Aviation Safety: Moving Forward by Looking Back

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Written by: David J. Williams
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(Editors Note: This week for Throwback Thursday, we revisit columnist David J. Williams’ article from November of 2013. It explains how the aviation industry has made itself safer by learning from its accidents.)

Aircraft built near the dawn of aviation gave no consideration to the occupants ability to survive a crash. When seatbelts were added, they were simply there to keep the pilot seated and in control, not to protect them in case of a crash. However in the 1920s, aircraft began to be used to spread chemicals onto crops. This method of application included many risks associated with flying just above ground level. Because of this, special care began to be taken to protect the pilot in the event of a mishap.

The agricultural aviation industry exploded in growth in the 1950’s and 1960’s. Surplus aircraft from World War II and the Korean War such as the Boeing StearmanBell 47 helicopter, and even the venerable B-17 bomber, were fitted with hoppers and spray booms. As these military surplus aircraft became either collectible or excessively expensive to maintain, aircraft manufactures started producing purpose built agricultural aircraft. Notable of these new production aircraft were the Piper PawneeGrumman Ag Cat, and Transavia Airtruk. These aircraft were designed carry and dispense heavy loads of chemicals, while protecting the pilot in the event of a crash.

Because of the mission they are designed to fly, purpose built agricultural aircraft are designed with various safety measures built into them. These may include safety cages around the pilot that can withstand the force of impact in a crash, or even a cockpit that can separate from the aircraft protecting the pilot from both the chemicals and a potential fire. Crashes can be relatively common, yet they rarely involve loss of life due to the design of these aircraft. Like the modern car, an agricultural airplane is designed with an focus on protecting the occupants during a crash. Over time, other small general aviation aircraft have adopted some of the safety features pioneered by agricultural aircraft. Seatbelt harnesses and seats capable of withstanding heavy loads have been incorporated, and some aircraft are now even being fitted with airbags. However, items such as safety cages have not been adopted due to the weight that would be added to the aircraft. While this added weight can be easily accommodated in a cropduster, adding them to a small general aviation airplane could be a crippling burden both financially and operationally.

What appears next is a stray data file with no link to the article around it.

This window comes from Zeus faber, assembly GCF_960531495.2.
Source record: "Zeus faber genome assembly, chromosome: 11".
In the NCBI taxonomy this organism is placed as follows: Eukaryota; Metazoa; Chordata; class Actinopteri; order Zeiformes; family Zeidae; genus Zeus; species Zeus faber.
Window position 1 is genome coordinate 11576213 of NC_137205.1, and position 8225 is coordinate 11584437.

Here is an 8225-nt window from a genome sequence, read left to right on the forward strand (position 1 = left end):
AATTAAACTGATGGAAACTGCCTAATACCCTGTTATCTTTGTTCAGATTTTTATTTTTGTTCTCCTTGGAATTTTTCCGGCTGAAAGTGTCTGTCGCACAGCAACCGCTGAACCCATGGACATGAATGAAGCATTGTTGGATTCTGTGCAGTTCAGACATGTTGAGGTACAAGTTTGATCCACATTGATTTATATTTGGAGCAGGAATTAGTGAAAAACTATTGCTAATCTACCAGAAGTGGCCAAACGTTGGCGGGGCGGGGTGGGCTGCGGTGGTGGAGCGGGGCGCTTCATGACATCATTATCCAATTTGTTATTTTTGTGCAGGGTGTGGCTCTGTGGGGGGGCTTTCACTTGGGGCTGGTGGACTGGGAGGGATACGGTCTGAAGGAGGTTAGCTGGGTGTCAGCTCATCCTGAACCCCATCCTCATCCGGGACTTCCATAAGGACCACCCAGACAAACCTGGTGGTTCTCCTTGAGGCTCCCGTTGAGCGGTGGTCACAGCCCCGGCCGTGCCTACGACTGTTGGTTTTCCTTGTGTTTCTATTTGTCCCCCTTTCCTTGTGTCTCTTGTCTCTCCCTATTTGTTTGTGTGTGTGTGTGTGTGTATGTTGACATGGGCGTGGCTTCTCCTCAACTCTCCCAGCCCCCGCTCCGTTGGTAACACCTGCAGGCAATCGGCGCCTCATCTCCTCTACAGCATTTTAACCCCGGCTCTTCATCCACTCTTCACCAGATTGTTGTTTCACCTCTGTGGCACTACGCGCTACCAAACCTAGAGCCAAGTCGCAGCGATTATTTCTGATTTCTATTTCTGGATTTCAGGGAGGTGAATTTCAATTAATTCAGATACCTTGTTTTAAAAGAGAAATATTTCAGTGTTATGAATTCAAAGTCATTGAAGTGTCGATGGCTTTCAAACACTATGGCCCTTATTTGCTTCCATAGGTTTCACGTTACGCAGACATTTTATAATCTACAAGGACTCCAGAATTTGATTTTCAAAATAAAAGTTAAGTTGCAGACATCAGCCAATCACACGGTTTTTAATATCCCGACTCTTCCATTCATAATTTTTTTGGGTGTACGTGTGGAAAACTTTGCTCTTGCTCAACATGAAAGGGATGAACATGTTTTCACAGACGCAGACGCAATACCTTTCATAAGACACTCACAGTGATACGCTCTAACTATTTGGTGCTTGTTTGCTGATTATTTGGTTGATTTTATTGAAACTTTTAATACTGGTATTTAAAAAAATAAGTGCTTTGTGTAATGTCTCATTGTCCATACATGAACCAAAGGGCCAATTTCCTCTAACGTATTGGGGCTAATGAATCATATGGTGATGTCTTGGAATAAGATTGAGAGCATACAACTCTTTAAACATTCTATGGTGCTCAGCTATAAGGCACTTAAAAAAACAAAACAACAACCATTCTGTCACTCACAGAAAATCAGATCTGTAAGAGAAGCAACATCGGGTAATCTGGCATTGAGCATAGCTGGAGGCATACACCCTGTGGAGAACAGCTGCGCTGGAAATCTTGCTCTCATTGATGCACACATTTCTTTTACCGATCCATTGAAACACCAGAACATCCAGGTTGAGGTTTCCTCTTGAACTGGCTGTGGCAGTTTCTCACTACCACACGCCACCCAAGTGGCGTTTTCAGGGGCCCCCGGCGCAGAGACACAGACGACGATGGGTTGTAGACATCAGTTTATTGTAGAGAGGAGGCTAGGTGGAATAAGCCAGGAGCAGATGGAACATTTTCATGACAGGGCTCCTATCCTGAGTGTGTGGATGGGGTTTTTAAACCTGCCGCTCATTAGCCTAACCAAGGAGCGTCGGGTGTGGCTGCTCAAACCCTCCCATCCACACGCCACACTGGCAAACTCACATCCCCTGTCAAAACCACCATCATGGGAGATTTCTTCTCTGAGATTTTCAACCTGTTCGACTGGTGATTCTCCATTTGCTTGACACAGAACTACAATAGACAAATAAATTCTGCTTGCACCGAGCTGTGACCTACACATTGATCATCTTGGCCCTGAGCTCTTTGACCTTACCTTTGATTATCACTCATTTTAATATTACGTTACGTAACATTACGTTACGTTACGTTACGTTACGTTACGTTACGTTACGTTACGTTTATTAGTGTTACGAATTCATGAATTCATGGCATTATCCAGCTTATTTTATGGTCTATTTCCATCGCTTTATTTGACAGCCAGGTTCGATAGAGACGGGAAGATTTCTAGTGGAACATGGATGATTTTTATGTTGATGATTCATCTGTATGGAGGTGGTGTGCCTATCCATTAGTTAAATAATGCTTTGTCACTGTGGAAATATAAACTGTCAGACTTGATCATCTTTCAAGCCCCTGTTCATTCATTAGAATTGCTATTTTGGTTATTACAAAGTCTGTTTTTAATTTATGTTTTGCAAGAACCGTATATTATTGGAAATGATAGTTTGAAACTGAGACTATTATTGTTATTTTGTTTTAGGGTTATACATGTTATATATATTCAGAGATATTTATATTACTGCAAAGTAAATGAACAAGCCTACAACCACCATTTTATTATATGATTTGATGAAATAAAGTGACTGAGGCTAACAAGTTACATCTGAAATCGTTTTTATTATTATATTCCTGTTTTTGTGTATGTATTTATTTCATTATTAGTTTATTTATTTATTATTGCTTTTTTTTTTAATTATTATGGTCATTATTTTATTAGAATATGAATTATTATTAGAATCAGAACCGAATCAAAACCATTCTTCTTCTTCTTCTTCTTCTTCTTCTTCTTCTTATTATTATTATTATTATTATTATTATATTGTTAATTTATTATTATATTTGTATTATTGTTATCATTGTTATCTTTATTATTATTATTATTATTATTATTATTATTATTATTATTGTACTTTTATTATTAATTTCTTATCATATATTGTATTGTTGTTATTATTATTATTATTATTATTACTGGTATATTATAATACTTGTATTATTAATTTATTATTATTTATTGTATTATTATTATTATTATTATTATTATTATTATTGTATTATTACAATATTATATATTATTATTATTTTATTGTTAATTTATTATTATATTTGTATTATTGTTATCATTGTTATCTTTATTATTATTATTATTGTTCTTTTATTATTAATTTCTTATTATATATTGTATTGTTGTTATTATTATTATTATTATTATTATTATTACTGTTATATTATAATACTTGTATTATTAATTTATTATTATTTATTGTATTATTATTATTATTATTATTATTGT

The crash of Air France 447 is expected to lead to improvements in aviation safety. Photo by Roberto Maltchik via Wikimedia Commons

Just like with general aviation, a major focus in the commercial air transportation sector has been making transport aircraft that are safer to fly, thus reducing the number of accidents that occur. Seats and seatbelts have both been designed to minimize the stresses of a high impact crash on the occupant.  Meanwhile, seatbacks are now designed to minimize injury to both the passenger in that seat and the one in the seat behind. The wings on modern airliners have been optimized for both high and low speed flight without the problems experienced by early airliners. Modern jet engines have become exceptionally reliable. Today, airline pilots receive extensive and frequent training in full motion simulators with scenarios that have been developed based on previous incidents. Through this use of simulator-based training, pilots are able to learn from the mistakes of those who came before them.

Onboard modern airliners, the occupants that currently face the greatest risk are those who are the youngest. The FAA allows children under the age of two to be held in the lap of one of their parents, who believe that they will be able to hold on and protect their child. Extensive testing has shown this to be entirely inaccurate however. The sudden shock and stress of the impact causes an immediate release of the child from the parent’s arms. Often times, this results in the child impacting the seat back. Accidents that are survivable for adults and properly restrained children are often fatal for lap infants. This gap in safety is distressing, and yet is in place for an odd reason. Parents with children under two often have minimal finances available for travel. Mandating seats for all occupants, with the ensuing cost increase, would push many of these families to drive in lieu of flying. A child in a safety seat in the safest car is far more likely to be killed traveling from point A to point B than being unsecured in an airliner. It’s a safety statistic that is irrefutable, and a perfect testimonial to just how safe commercial air travel is.  Of course, the safest option for the traveling public is to purchase seats for all occupants, while using FAA approved safety seats for the young children.

Over the past fifty years, the aviation industry has gained massive amounts of knowledge about aviation safety. Using this knowledge, the industry has developed the technology that is required to make all forms of transportation by air exceptionally safe. Yet there are still safety improvements to be made. Adjustments are constantly being made to existing regulations, particular in the wake of major incidents. It is this constant search for improvements to safety that has made flying the safest mode of transportation overall.

NYCAviation Columnist David J. Williams is a former airline Captain and currently involved with aviation safety.

About the Author

David J. Williams
David Williams, an aviation safety expert and aviation historian, living in New York City.



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